Attendees from last week's Kabul Innovation Lab tell us how it went; Angela Saini looks at digital street design for wheelchair users; The new maths for ten times the file compression.
Last week's Kabul Innovation Lab brought together ICT experts and entrepreneurs from across Afghanistan to try to develop solutions to address social problems and develop technological solutions. ICT consultant and co-ordinator Javed Hamdard, and Roya Mahboob, head of the company Afghan Citadel Software, talk to Gareth about the sorts of things they looked at, and the successes and challenges facing the ICT sector in Afghanistan.
In London, Angela Saini visits researchers using digital measuring devices to try to improve street design for wheelchair users. Professor Nick Tyler at University College London measures the stresses and efforts involved in navigating a wheelchair around an arduous mock-up street in his laboratory.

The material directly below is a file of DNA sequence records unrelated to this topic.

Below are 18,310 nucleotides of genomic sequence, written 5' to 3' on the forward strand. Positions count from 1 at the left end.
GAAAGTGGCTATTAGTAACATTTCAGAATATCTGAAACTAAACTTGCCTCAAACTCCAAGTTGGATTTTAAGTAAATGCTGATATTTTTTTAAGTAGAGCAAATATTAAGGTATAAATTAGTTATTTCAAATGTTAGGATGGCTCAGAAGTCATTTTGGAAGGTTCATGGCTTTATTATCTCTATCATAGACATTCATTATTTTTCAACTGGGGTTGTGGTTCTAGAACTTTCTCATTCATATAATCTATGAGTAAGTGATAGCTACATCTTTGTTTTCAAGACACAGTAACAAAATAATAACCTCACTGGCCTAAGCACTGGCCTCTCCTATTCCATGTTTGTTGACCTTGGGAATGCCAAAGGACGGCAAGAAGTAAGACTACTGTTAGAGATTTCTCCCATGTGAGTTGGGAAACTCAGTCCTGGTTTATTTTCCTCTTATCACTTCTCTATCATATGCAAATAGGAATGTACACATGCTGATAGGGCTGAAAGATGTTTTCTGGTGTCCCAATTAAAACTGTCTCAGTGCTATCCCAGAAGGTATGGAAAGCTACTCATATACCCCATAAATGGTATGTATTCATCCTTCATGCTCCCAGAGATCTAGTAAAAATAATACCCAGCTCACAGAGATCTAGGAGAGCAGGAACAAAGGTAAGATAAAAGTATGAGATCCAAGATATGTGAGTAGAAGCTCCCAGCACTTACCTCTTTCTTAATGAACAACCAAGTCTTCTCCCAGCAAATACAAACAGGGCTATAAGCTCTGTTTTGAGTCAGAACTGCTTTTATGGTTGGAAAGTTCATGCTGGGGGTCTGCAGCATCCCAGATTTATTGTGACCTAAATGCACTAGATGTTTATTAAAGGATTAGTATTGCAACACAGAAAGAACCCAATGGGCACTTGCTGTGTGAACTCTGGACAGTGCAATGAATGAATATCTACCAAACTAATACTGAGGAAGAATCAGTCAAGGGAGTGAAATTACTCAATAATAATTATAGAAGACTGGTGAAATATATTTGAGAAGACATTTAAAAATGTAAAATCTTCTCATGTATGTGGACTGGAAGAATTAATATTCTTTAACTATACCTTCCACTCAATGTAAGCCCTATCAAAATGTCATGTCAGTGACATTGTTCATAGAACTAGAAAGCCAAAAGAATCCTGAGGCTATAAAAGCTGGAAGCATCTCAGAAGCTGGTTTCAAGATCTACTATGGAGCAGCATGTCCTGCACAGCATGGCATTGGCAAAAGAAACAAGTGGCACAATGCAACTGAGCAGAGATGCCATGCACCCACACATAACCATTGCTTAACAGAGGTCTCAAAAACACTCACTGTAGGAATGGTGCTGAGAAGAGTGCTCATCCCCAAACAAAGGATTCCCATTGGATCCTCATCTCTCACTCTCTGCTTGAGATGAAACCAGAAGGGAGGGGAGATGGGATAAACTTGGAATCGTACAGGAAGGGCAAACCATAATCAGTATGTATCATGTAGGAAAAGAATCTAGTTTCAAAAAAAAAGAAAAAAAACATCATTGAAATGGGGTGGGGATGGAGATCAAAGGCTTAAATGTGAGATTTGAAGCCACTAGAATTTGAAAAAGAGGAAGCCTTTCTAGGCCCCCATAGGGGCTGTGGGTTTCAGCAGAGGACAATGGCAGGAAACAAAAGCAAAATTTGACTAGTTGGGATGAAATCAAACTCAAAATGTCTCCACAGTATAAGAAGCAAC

A mathematical technique known as a "Fast Fourier Transform", has since the 1960s belied most file compression and signal processing in digital devices. A team at the MIT Computer Science and Artificial Intelligence Lab have presented a new algorithm - they call it the "sparse" Fast Fourier Transform - which could increase compression and efficiency by as much as 10-fold, potentially very good news for streaming video or audio where bandwidth is scarce.
Delegates discuss last week's Kabul Innovation Lab, and how some of the ideas to could help development.
London researchers use digital techniques to diagnose better designs for wheelchair-friendly streets.
The Sparse Fast Fourier Transform
A new computer algorithm could drastically increase file compression and computer efficiency.
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